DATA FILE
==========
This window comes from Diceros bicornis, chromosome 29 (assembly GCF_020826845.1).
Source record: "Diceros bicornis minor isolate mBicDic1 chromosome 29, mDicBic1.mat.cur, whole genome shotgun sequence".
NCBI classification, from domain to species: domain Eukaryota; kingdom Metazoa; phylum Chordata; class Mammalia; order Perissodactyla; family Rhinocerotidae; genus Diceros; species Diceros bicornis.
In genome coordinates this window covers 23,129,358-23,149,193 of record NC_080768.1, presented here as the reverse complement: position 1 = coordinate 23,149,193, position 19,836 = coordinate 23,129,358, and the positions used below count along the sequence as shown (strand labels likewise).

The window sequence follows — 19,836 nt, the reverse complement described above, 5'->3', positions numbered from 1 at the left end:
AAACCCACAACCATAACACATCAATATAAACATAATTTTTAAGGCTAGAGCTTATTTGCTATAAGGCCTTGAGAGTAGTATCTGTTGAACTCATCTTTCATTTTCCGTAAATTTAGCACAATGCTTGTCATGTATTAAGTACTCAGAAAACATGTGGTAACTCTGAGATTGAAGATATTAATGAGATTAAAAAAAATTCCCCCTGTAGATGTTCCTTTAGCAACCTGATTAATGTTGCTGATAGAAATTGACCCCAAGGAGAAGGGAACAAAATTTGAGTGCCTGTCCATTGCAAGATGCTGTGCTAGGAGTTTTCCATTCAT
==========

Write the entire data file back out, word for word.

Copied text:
This window comes from Diceros bicornis, chromosome 29 (assembly GCF_020826845.1).
Source record: "Diceros bicornis minor isolate mBicDic1 chromosome 29, mDicBic1.mat.cur, whole genome shotgun sequence".
NCBI classification, from domain to species: domain Eukaryota; kingdom Metazoa; phylum Chordata; class Mammalia; order Perissodactyla; family Rhinocerotidae; genus Diceros; species Diceros bicornis.
In genome coordinates this window covers 23,129,358-23,149,193 of record NC_080768.1, presented here as the reverse complement: position 1 = coordinate 23,149,193, position 19,836 = coordinate 23,129,358, and the positions used below count along the sequence as shown (strand labels likewise).

The window sequence follows — 19,836 nt, the reverse complement described above, 5'->3', positions numbered from 1 at the left end:
AAACCCACAACCATAACACATCAATATAAACATAATTTTTAAGGCTAGAGCTTATTTGCTATAAGGCCTTGAGAGTAGTATCTGTTGAACTCATCTTTCATTTTCCGTAAATTTAGCACAATGCTTGTCATGTATTAAGTACTCAGAAAACATGTGGTAACTCTGAGATTGAAGATATTAATGAGATTAAAAAAAATTCCCCCTGTAGATGTTCCTTTAGCAACCTGATTAATGTTGCTGATAGAAATTGACCCCAAGGAGAAGGGAACAAAATTTGAGTGCCTGTCCATTGCAAGATGCTGTGCTAGGAGTTTTCCATTCAT